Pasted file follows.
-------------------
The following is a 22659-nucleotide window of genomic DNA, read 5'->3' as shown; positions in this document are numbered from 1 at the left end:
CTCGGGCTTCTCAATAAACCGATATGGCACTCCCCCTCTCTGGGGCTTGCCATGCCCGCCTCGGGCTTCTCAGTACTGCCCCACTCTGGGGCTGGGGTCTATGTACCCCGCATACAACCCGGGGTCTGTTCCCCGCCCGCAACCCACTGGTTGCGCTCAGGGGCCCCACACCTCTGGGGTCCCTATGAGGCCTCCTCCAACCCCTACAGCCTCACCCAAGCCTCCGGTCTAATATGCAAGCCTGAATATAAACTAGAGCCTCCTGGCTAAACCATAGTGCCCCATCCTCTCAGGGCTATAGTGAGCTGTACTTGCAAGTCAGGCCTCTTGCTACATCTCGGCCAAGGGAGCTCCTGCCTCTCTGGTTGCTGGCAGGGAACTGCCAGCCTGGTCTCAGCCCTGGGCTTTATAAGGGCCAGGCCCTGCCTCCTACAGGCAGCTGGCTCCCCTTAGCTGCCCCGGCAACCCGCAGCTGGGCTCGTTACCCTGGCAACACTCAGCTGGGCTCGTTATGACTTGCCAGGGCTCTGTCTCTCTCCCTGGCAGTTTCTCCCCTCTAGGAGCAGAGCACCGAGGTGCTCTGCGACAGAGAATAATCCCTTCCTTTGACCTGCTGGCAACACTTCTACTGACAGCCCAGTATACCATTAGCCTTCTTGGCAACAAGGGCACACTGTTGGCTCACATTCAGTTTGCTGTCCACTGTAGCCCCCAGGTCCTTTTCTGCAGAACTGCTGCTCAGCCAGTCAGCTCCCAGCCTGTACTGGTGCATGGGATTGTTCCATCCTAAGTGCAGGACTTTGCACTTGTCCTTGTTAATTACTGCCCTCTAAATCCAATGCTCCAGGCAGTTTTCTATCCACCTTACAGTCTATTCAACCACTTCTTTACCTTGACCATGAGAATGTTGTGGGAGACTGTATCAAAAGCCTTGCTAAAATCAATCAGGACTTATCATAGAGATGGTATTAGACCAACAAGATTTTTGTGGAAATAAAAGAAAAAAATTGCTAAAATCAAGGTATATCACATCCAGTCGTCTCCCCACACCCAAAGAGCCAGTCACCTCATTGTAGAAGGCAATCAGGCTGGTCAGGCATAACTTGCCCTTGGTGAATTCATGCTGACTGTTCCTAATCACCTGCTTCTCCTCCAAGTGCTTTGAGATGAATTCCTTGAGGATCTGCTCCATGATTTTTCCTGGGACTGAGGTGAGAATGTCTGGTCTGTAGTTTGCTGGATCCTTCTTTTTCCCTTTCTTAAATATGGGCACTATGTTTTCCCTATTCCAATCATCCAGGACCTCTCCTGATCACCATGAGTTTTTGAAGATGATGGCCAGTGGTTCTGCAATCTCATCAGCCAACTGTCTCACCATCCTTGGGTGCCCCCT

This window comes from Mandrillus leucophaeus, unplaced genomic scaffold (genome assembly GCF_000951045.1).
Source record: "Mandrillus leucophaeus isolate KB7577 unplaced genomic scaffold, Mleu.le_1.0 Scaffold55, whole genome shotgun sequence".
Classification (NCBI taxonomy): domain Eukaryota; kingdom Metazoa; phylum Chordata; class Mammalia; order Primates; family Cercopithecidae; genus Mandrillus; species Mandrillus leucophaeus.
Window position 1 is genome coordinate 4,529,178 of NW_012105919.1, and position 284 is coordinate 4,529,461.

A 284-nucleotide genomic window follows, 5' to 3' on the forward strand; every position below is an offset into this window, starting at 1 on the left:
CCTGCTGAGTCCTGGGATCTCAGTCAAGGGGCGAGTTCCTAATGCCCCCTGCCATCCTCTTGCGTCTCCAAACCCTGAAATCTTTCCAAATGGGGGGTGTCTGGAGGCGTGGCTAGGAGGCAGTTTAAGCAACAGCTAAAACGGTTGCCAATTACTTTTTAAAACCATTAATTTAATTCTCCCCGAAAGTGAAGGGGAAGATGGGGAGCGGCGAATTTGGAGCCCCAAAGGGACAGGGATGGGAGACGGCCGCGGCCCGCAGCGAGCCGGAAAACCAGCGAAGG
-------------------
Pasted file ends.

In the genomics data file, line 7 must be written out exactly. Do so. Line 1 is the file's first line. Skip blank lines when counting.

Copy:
A 284-nucleotide genomic window follows, 5' to 3' on the forward strand; every position below is an offset into this window, starting at 1 on the left: